Ah, the elusive balanced assessment system. As educators and administrators, we all talk about it, we all want it, and yet—what does it look like? As you can imagine, here at Measured Progress we’ve been doing a lot of thinking about what makes a “good” assessment system, and what the future may look like.
When we talk with state and district staff about their assessment needs, we often find that the discussion doesn’t become productive until we’ve spent some time defining our terms. We might find that some of us are saying “benchmark” to describe what others call “interim.” Or we hear other terms, such as “periodic,” “through-course,” and “predictive.”
To help clarify the conversation, we created an infographic that defines the 4 main components of a BAS:
- Formative assessment practices
- Benchmark assessments
- Interim assessments
- State accountability assessment
This is the first of a series of posts in which we’ll expand on those definitions. You can find our complete vision of a balanced assessment system, along with some other helpful terms, on our infographic.
What are Interim Assessments?
By our definition, interim assessments are general achievement measures—meaning they cover the full year’s standards. (In our terms, this is a major difference from benchmark assessments, which cover recently taught material.) Typically chosen at the district level, interim assessments—such as our new eMPower Assessments—are administered at several points during the school year. They’re used to monitor students’ progress toward standards or growth, to show whether students are on track for what they’re expected to learn during the year.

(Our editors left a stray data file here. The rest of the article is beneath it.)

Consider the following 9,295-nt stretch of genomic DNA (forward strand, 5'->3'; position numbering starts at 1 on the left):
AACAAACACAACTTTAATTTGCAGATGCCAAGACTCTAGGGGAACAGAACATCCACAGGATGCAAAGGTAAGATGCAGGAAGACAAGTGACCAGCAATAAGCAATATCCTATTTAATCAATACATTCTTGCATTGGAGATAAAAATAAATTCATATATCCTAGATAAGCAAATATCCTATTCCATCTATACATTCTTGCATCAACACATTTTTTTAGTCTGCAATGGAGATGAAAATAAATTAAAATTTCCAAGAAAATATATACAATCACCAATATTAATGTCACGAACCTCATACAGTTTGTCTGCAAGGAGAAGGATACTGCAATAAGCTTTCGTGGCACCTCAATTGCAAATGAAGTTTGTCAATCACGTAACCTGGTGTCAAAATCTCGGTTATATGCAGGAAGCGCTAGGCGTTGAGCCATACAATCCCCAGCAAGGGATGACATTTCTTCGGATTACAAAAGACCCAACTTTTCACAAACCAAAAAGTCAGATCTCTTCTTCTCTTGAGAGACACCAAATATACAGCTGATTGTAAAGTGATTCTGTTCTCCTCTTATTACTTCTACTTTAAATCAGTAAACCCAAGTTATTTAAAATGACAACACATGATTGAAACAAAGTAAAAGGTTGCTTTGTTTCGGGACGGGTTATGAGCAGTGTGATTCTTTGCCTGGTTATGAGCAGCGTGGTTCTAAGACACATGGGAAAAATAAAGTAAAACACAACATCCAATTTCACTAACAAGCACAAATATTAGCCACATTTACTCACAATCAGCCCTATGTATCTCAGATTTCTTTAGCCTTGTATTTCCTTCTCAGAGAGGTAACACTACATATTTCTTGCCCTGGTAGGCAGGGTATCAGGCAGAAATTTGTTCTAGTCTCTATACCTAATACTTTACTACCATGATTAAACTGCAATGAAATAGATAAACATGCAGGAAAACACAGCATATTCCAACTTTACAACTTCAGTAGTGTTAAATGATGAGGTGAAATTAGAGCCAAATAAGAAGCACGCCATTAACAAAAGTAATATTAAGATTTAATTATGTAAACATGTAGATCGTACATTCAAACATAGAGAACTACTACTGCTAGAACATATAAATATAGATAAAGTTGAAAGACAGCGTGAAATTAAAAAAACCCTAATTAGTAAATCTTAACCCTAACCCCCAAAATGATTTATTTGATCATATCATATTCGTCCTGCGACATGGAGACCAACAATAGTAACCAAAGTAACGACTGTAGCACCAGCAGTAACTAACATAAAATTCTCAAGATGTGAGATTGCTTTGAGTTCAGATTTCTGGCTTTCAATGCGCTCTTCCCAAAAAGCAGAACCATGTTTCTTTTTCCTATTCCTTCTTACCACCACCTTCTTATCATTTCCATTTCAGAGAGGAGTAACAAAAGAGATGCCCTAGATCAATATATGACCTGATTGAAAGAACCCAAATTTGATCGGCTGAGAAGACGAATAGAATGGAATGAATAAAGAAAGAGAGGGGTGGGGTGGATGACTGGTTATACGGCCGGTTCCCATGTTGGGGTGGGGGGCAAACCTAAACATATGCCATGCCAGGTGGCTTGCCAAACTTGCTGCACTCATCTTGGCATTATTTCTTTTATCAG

Educators may refer to interim tests as “predictive,” because they can be used to predict students’ performance on end-of-year tests. Comparing actual end-of-year performance to predicted performance is one way of evaluating academic progress or growth during the year.
What do Interim Assessments Tell Us?
Results of interim assessments may serve multiple purposes at student, school, and district levels. Since they represent a sampling of the full year’s standards, teachers can use them to determine a student’s progress toward achieving end-of-year goals. When students, either individually or as a group, don’t show as much progress as expected, the tests provide “early warning” of areas of concern—either for teachers to identify individual students, or for schools and districts to flag areas of the curriculum that students are not grasping. The results should help inform instruction in the short term, and help make program decisions in the longer term.
New Uses for Interim Assessments
As a result of the Every Student Succeeds Act (ESSA), and of a nationwide trend toward achieving balance, consistency, and reasonableness in assessments, some states have begun looking for interim assessments that integrate with and provide data for statewide assessments. (The ESSA, in its use of the term “interim,” doesn’t make a clear distinction between interim and benchmark assessments, and could mean either as we’ve defined them.) Such integration supports consistency in standards assessed and promotes coherence of results across within-year and end-of year tests.
Ideally, as these states have realized, interim assessments should be based on the same standards that are assessed in a state’s accountability assessment program—and these should be the same standards that guide and structure the curriculum and instruction in classrooms. For teachers and students alike, this consistency and balance result in better use of classroom and assessment time, allow educators to focus on what students really need to learn, and—most importantly—provide useful information that improves teaching and learning.